“This is the first description you, as 737 pilots, have seen,” the message from the pilots association at American reads. “It is not in the American Airlines 737 Flight Manual … nor is there a description in the Boeing FCOM (Flight Crew Operations Manual). It will be soon.”
The description of MCAS provided by Boeing states that the system is designed to activate only “during steep turns with elevated load factors and during flaps up flight at airspeeds approaching stall” and that it is “commanded by the Flight Control computer using input data from sensors and other airplane systems.”
Michaelis’ message told American pilots to familiarize themselves with the procedure for cutting off that system. “At the present time, we have found no instances of AOA anomalies with our 737 MAX8 aircraft. That is positive news, but it is no assurance that the system will not fail,” he wrote.
Only three U.S. airlines are currently flying the MAX, the third being United Airlines. A representative for United Airlines pilots declined to comment until more information is available.
APA spokesman Dennis Tajer said Monday that the detail on the MCAS system “is new information for us.”
He said his training on moving from the old 737 NG model cockpit to the new 737 MAX consisted of little more than a one-hour session on an iPad. The airline doesn’t have simulators specific to the MAX model.
Apart from that, the only MAX-specific training was practicing cross-wind landings, which are trickier in the MAX because the wingtips have large downward-pointing strakes that might touch the ground in hard cross-winds.
But the cockpit displays and systems seemed identical, he said.
“We assumed they were mostly cosmetic differences,” said Tajer. “Why we weren’t informed of this, I don’t know. Pilots are calling us and asking.”
With the revelation that the MAX has a shift in the flight-control system not present on the earlier 737 models, he said, APA safety experts are in “aggressive exploratory mode” to find out all the ramifications.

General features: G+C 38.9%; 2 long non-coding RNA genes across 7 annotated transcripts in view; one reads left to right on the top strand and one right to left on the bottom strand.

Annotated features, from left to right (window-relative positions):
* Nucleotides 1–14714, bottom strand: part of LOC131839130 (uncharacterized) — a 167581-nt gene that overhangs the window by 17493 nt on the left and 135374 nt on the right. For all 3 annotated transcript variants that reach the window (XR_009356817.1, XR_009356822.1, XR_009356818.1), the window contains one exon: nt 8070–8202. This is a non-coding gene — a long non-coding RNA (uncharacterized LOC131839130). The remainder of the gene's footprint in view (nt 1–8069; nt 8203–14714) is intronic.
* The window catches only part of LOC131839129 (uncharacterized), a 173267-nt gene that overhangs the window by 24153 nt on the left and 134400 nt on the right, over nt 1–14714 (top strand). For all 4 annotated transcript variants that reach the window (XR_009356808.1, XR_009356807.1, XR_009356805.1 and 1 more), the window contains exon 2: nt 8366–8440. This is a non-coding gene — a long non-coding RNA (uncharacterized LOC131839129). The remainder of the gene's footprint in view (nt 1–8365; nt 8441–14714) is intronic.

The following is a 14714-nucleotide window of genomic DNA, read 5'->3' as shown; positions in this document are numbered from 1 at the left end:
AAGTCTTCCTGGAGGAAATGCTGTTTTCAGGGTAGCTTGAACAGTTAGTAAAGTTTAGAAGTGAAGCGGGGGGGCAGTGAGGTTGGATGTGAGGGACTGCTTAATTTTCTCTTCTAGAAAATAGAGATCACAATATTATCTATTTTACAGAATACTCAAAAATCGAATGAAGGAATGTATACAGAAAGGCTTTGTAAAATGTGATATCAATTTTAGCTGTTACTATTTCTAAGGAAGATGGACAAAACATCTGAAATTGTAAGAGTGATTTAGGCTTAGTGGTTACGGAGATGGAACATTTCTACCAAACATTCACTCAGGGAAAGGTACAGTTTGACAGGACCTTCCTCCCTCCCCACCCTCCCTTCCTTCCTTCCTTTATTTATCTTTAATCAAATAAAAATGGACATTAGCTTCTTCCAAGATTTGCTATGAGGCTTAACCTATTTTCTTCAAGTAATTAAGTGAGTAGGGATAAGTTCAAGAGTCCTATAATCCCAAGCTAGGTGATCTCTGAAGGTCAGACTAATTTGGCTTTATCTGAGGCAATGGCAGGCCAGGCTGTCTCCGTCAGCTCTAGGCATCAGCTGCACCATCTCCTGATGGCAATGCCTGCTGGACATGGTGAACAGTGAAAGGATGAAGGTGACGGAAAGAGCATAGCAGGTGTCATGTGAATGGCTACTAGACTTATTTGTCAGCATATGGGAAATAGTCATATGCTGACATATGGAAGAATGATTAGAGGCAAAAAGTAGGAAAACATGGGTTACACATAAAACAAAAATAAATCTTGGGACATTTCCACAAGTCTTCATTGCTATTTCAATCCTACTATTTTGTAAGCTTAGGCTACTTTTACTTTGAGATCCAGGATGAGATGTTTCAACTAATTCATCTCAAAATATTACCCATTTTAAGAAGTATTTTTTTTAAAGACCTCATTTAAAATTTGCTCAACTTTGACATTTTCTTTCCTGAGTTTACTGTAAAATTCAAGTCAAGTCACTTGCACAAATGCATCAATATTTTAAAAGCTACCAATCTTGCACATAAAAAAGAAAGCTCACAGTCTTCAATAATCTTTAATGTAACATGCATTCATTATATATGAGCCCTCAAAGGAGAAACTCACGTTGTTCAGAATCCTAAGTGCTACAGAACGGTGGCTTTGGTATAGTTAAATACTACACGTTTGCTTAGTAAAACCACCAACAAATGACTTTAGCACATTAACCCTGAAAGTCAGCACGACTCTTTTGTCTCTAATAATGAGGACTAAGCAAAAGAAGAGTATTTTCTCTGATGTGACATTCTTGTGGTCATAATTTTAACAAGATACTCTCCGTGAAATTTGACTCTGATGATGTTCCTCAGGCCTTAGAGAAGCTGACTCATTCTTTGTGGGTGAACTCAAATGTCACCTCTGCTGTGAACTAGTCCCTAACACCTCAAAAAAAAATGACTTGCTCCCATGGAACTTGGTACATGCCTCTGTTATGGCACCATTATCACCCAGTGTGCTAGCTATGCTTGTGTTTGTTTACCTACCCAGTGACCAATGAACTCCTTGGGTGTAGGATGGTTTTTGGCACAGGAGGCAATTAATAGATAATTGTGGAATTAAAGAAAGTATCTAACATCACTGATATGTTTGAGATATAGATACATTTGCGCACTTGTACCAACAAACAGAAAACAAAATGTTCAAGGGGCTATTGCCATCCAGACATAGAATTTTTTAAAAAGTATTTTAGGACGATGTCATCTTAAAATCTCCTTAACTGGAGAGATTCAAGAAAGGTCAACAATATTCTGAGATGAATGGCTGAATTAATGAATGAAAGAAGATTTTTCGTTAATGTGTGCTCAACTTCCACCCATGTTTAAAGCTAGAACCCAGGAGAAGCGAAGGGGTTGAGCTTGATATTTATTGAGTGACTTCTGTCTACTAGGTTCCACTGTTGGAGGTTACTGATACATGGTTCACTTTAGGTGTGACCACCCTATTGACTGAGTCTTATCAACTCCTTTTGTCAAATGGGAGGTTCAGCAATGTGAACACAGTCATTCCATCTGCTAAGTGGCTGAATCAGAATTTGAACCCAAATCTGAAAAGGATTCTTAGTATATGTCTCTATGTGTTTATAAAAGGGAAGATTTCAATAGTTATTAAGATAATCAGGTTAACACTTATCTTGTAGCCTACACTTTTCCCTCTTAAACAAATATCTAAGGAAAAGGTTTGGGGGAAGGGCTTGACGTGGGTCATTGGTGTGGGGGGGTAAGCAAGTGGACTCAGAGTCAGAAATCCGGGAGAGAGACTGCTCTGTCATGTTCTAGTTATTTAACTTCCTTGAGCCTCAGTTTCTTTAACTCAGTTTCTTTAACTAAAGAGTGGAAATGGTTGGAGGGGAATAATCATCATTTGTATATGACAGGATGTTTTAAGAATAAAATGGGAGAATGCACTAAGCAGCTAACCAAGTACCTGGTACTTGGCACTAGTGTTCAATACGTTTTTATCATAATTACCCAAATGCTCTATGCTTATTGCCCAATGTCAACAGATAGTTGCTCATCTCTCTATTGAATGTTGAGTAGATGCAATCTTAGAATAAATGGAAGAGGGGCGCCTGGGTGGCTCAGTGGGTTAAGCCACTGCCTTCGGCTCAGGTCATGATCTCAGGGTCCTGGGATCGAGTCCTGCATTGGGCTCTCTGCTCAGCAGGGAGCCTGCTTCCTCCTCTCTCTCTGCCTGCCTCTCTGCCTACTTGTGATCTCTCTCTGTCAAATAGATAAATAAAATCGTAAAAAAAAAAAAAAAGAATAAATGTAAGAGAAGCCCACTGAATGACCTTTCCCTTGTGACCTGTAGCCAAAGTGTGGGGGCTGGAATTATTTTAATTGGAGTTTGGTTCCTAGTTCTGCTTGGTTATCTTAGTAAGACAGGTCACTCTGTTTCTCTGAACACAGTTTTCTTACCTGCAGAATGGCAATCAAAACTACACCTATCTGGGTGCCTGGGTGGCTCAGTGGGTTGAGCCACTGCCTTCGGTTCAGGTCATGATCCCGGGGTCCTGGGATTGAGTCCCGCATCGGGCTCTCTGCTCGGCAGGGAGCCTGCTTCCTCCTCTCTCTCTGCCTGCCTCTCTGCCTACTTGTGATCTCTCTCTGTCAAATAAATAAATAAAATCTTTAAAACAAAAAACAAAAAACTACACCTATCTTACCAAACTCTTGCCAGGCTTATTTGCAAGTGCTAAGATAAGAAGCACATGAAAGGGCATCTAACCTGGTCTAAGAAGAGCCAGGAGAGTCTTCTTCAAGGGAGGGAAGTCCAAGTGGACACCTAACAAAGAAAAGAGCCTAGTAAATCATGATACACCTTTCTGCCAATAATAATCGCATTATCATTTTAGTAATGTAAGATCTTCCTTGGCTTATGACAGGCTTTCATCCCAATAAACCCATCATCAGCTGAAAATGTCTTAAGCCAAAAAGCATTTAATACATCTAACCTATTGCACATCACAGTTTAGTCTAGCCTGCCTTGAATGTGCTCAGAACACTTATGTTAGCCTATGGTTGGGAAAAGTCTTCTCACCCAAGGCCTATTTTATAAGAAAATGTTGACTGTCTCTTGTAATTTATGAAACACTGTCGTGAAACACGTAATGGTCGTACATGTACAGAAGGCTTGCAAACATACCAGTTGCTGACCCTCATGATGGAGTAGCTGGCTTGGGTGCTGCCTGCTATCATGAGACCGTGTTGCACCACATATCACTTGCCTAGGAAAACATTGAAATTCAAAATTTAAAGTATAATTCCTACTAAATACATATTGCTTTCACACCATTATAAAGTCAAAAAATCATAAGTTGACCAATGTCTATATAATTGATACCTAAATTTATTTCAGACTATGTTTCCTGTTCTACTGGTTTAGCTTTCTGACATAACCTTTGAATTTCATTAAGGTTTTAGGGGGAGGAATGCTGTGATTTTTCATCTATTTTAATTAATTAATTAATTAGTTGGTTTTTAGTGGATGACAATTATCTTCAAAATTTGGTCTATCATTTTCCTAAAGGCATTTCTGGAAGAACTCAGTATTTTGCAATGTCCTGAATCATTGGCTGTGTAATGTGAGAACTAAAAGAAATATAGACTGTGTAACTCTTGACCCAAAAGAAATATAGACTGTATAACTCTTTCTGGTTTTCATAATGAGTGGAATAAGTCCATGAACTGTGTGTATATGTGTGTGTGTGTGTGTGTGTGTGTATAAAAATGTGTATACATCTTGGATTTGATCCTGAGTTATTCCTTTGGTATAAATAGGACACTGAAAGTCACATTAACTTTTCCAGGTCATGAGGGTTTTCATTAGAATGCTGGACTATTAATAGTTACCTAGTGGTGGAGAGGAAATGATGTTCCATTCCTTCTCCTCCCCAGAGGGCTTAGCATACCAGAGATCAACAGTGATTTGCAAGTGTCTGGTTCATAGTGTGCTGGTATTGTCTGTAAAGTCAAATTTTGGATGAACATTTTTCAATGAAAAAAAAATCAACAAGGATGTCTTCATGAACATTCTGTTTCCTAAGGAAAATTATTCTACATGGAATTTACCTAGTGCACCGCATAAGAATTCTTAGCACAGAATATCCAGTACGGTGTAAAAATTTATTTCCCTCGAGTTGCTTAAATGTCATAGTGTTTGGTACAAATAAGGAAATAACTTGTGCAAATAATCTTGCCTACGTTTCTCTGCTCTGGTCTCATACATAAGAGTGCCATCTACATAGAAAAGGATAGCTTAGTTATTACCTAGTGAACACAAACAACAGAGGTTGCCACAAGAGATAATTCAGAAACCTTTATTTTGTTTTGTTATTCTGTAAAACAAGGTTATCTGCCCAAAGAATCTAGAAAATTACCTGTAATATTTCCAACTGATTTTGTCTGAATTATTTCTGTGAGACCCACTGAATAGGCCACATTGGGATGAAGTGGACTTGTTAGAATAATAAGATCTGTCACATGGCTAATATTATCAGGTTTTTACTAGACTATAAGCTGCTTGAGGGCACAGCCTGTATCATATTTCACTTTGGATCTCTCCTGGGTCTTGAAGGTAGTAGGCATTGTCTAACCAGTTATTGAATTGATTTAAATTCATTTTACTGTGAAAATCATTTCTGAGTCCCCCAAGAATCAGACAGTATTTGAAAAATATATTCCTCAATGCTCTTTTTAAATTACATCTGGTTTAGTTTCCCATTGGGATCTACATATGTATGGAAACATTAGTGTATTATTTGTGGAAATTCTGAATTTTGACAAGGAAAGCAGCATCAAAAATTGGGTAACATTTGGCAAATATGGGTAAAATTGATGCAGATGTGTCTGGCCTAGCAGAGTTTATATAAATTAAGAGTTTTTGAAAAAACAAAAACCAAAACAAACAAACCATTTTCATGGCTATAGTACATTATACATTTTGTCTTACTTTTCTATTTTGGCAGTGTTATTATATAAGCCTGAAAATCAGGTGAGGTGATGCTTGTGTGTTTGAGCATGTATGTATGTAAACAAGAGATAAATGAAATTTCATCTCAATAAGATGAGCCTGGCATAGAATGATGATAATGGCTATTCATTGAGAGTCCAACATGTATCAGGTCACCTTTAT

“We want to know everything about the airplane that we are accountable to fly safely,” Tajer said.
At the “Pilots of America” online chat forum, one American Airlines pilot posted the APA message and then added a personal reaction:
“We had NO idea that this MCAS even existed. It was not mentioned in our manuals anywhere (until today). Everyone on the 737 had to go through differences training for the MAX and it was never mentioned there either,” the anonymous pilot posted. “I’ve been flying the MAX-8 a couple times per month for almost a year now, and I’m sitting here thinking, what the hell else don’t I know about this thing?”
News that Boeing had not informed the airlines of the change was first reported Monday by Bloomberg News.
The fact that U.S. pilots were not informed about the change means that almost certainly the Lion Air pilots too were unaware.
Boeing, sticking to protocols that require any information relevant to the Lion Air crash to come from the Indonesian safety regulators, declined to provide any detail Monday about the MCAS system and why airline pilots were not made aware of the shift in the system.
Instead Boeing offered a statement: “We are taking every measure to fully understand all aspects of this incident, working closely with the investigating team and all regulatory authorities involved,” Boeing said. “We are confident in the safety of the 737 MAX. Safety remains our top priority.”
Read more about the Boeing 737 Max here »